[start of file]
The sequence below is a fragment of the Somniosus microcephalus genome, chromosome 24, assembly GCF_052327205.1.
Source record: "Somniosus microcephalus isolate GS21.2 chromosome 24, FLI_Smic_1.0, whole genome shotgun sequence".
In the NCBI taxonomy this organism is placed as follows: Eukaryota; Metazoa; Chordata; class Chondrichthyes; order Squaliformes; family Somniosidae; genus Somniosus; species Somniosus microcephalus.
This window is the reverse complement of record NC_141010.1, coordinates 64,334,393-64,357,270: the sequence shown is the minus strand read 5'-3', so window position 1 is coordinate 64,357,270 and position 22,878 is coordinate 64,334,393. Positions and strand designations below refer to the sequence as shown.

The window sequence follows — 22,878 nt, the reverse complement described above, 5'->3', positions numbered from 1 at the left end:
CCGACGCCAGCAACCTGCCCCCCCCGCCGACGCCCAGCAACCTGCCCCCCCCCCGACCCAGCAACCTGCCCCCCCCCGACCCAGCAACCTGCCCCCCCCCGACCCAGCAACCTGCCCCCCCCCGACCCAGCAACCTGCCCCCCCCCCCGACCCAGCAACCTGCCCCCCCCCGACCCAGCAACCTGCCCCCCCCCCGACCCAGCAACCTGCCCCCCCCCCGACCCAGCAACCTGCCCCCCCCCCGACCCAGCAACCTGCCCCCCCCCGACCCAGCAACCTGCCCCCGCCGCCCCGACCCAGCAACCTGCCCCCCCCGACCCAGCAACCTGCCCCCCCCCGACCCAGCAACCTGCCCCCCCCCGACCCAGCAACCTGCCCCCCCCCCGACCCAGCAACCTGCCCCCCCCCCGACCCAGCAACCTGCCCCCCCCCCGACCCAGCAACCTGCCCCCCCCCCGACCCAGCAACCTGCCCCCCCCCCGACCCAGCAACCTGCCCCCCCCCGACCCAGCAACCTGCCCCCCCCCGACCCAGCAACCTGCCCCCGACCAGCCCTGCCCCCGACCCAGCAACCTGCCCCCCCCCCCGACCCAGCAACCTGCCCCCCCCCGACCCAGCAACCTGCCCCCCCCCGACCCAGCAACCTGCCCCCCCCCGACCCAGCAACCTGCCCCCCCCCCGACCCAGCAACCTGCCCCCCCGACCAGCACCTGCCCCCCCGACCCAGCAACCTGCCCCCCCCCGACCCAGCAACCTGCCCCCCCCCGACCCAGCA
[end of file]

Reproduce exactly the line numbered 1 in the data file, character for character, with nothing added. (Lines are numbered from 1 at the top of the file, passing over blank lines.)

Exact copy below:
The sequence below is a fragment of the Somniosus microcephalus genome, chromosome 24, assembly GCF_052327205.1.